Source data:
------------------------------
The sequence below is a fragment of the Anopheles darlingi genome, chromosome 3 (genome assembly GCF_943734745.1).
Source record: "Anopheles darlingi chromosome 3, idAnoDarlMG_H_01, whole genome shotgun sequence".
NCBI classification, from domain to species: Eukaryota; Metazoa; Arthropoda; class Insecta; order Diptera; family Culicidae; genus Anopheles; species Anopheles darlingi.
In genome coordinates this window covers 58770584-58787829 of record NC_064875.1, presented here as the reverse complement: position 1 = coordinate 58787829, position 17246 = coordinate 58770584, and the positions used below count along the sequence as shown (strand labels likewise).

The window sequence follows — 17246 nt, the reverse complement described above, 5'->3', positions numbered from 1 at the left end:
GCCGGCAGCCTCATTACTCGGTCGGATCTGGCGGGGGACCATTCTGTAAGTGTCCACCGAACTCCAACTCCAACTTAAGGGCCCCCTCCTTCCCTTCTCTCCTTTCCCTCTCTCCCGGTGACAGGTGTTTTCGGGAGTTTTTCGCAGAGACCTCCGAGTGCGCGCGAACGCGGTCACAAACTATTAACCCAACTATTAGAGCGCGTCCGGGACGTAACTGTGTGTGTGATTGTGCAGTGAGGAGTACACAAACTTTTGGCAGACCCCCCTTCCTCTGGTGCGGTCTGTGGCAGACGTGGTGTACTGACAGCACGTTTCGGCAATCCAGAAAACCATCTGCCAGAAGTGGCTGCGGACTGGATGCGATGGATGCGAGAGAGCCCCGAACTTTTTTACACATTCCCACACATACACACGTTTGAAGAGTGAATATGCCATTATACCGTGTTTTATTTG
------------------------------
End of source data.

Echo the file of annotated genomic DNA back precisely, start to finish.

The sequence below is a fragment of the Anopheles darlingi genome, chromosome 3 (genome assembly GCF_943734745.1).
Source record: "Anopheles darlingi chromosome 3, idAnoDarlMG_H_01, whole genome shotgun sequence".
NCBI classification, from domain to species: Eukaryota; Metazoa; Arthropoda; class Insecta; order Diptera; family Culicidae; genus Anopheles; species Anopheles darlingi.
In genome coordinates this window covers 58770584-58787829 of record NC_064875.1, presented here as the reverse complement: position 1 = coordinate 58787829, position 17246 = coordinate 58770584, and the positions used below count along the sequence as shown (strand labels likewise).

The window sequence follows — 17246 nt, the reverse complement described above, 5'->3', positions numbered from 1 at the left end:
GCCGGCAGCCTCATTACTCGGTCGGATCTGGCGGGGGACCATTCTGTAAGTGTCCACCGAACTCCAACTCCAACTTAAGGGCCCCCTCCTTCCCTTCTCTCCTTTCCCTCTCTCCCGGTGACAGGTGTTTTCGGGAGTTTTTCGCAGAGACCTCCGAGTGCGCGCGAACGCGGTCACAAACTATTAACCCAACTATTAGAGCGCGTCCGGGACGTAACTGTGTGTGTGATTGTGCAGTGAGGAGTACACAAACTTTTGGCAGACCCCCCTTCCTCTGGTGCGGTCTGTGGCAGACGTGGTGTACTGACAGCACGTTTCGGCAATCCAGAAAACCATCTGCCAGAAGTGGCTGCGGACTGGATGCGATGGATGCGAGAGAGCCCCGAACTTTTTTACACATTCCCACACATACACACGTTTGAAGAGTGAATATGCCATTATACCGTGTTTTATTTG